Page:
There are some stories that you need to read multiple times in order to get to grips with them. Not necessarily because they are overly complicated or particularly difficult to understand, but rather because there is so much going on in them and there are so many layers of meaning, that it would be impossible to grasp them all after reading them just once. These can be some of the most rewarding stories to read. When you first read them, there is the satisfaction of finding out what happens in the story, but then you are rewarded for subsequent readings with more and more interesting things to think about.
I suspect that is one such story. ‘The Golden Pot’ by E. T. A. Hoffmann is a relatively short story, so it’s a fairly quick and easy read. It tells the story of Anselmus, a student, and the adventures that result when he takes a job copying texts for the Archivist Lindhorst. The Archivist appears to be a man, but claims to be a salamander from Atlantis with three serpents as his daughters. There’s a love triangle, in which Anselmus is torn between Veronica and Serpentina, the Archivist’s daughter. One of the main themes of the story is the interplay between reality and a fairy world. Are the strange events in the narrative dreams, imaginative flights of fancy, or are they really happening to the characters?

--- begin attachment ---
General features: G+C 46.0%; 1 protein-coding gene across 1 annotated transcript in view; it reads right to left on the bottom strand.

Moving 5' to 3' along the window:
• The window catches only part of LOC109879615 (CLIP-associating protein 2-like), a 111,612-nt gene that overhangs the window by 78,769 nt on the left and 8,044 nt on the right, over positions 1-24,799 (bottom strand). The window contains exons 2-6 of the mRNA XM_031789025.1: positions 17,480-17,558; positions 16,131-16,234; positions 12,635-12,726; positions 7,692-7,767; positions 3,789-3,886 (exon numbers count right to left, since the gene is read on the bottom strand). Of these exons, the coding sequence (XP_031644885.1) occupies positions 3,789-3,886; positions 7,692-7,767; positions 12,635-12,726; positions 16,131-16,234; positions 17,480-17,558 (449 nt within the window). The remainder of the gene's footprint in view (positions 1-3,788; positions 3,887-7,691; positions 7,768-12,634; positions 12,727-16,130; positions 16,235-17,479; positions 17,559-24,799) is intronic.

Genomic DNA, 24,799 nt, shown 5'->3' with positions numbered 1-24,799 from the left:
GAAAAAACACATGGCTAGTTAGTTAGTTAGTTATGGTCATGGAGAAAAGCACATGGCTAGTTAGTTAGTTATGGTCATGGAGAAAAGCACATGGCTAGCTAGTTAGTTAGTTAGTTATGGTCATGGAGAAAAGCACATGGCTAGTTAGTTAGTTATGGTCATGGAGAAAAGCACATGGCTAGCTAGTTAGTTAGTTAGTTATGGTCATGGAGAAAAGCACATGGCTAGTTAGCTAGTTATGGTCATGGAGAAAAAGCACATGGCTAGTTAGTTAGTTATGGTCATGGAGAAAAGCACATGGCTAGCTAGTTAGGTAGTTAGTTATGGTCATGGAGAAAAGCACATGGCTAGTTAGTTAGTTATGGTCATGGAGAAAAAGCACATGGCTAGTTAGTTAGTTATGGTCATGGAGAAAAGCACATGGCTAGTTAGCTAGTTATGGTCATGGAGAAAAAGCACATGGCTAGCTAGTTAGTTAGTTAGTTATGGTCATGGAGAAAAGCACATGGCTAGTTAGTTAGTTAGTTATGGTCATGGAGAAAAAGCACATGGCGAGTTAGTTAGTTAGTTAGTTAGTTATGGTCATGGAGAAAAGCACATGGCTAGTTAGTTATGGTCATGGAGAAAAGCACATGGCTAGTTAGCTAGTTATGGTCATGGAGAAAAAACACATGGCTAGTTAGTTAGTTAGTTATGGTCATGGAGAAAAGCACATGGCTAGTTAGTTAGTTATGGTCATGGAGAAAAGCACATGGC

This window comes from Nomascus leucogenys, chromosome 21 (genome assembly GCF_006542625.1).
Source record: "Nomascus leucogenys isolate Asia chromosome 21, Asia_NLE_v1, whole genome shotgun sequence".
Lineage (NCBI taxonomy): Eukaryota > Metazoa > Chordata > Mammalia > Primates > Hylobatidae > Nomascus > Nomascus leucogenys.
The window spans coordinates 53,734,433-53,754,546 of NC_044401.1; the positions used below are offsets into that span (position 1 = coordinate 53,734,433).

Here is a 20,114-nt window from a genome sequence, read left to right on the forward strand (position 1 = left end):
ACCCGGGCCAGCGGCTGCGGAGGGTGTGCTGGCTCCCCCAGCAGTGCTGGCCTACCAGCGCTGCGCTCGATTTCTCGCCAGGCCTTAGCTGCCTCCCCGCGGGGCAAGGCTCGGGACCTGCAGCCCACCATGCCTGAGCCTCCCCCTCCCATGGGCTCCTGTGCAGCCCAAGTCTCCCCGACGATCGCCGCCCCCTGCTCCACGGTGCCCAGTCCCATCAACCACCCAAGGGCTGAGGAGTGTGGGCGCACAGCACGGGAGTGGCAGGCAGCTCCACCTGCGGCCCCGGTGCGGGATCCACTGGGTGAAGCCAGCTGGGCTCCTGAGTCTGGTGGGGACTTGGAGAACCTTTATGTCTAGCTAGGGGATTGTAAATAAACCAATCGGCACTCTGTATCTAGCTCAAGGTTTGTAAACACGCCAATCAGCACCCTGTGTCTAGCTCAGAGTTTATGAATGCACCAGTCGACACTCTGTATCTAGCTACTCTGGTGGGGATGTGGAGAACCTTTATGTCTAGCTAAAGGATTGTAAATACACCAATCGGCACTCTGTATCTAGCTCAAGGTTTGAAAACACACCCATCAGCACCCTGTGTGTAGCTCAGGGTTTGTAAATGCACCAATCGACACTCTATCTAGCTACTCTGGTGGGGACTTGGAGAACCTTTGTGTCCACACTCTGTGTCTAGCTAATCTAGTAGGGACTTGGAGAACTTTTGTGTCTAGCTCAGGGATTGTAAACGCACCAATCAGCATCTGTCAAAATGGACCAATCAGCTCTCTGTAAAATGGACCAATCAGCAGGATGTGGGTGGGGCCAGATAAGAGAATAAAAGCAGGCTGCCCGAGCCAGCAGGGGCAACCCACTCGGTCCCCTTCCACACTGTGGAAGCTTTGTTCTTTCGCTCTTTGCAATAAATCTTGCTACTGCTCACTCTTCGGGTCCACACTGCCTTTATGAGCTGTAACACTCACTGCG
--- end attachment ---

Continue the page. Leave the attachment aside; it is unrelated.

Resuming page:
I really enjoyed this story and am keen to read more of Hoffmann’s work. It was both fun and thought-provoking and I would recommend it to anyone interested in fantasy literature or fairy tales.